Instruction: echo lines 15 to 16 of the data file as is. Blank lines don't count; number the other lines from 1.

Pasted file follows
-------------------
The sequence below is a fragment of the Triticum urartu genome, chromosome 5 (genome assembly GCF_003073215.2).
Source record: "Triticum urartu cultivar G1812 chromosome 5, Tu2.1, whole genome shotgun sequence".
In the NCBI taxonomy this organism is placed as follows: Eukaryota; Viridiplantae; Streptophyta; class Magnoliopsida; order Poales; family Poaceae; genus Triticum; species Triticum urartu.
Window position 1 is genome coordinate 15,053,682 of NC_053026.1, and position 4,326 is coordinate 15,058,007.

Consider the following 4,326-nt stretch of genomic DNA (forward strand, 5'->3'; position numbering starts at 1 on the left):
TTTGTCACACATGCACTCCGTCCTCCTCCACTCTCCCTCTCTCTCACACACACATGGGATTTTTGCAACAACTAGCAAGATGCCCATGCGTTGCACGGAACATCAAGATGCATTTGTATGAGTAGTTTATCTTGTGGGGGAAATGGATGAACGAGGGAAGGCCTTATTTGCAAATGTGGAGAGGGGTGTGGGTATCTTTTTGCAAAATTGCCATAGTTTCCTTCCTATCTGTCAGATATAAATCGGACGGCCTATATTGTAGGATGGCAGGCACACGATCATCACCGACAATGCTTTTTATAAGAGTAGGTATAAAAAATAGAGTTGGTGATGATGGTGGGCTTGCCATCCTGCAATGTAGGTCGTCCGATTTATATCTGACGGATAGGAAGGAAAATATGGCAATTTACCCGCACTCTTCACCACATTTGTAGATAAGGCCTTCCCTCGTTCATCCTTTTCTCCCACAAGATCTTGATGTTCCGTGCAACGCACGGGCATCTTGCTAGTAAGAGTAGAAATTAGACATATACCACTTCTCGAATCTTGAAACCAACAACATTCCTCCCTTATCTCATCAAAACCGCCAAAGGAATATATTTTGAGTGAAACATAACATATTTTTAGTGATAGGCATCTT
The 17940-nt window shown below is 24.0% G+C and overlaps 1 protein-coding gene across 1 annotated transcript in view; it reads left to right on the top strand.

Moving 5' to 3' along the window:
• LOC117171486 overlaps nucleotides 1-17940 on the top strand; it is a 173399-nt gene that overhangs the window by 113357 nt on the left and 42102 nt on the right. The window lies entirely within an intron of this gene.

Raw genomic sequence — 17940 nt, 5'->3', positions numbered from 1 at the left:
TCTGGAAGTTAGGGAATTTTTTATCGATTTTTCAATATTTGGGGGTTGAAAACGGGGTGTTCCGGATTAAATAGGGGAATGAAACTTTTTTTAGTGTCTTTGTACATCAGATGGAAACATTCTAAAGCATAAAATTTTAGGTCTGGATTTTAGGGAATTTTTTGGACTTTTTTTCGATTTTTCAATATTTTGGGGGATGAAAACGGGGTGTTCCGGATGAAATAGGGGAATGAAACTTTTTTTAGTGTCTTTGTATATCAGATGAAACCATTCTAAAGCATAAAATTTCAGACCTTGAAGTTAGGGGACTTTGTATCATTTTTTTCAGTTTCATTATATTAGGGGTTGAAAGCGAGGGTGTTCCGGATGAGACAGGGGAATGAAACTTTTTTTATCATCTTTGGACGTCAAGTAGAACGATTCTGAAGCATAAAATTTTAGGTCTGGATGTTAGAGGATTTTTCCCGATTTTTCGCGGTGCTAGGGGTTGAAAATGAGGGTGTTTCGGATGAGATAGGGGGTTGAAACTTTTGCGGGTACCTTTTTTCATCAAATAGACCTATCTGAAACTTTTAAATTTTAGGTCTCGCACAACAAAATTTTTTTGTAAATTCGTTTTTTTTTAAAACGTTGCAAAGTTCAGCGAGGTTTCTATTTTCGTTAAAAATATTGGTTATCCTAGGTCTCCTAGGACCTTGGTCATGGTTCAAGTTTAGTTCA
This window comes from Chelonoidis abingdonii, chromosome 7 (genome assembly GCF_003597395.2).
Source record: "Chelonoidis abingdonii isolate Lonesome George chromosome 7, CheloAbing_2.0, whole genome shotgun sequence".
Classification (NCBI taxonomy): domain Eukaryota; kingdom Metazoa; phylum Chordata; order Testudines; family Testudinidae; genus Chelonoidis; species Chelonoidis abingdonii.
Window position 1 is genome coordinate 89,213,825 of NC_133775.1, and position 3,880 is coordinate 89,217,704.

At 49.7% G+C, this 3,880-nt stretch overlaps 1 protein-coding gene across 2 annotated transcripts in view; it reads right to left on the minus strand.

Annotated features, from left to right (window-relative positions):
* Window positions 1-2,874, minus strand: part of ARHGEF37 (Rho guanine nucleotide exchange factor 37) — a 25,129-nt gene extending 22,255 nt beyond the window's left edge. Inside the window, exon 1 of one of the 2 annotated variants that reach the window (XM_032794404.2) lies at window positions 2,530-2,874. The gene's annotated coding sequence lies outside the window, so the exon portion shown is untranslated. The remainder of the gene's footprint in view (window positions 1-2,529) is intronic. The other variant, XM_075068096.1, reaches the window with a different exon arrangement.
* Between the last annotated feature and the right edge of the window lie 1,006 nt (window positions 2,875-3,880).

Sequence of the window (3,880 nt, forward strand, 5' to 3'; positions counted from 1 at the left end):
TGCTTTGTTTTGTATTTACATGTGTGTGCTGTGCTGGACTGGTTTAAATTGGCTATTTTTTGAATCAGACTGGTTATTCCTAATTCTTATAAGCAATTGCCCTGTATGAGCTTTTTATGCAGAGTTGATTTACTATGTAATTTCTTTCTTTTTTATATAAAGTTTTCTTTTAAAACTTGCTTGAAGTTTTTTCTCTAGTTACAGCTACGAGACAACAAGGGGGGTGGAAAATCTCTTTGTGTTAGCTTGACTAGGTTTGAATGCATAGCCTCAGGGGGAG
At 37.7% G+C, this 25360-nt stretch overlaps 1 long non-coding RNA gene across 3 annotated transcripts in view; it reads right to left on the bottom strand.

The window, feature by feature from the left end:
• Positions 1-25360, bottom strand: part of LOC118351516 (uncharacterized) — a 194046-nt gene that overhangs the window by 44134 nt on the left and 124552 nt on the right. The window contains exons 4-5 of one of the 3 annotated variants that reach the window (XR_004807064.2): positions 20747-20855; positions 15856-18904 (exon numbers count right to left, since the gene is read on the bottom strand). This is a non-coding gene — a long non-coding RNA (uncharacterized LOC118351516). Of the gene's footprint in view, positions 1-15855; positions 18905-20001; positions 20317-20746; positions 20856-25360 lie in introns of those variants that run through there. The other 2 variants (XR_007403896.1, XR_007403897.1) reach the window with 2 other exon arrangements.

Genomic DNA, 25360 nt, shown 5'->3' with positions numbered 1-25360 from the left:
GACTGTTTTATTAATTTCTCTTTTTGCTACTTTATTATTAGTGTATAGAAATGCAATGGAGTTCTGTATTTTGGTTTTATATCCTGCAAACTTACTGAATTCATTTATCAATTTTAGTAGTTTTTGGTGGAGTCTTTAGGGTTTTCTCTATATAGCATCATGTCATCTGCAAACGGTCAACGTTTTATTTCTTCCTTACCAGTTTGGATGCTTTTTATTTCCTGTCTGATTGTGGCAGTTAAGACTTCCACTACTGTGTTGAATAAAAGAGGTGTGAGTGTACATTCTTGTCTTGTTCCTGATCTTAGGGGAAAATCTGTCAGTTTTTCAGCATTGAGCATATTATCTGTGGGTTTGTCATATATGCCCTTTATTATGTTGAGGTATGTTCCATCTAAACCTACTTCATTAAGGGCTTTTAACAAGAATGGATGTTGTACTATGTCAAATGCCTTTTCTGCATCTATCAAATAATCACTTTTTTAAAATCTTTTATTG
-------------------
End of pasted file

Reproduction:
Window position 1 is genome coordinate 89,213,825 of NC_133775.1, and position 3,880 is coordinate 89,217,704.

At 49.7% G+C, this 3,880-nt stretch overlaps 1 protein-coding gene across 2 annotated transcripts in view; it reads right to left on the minus strand.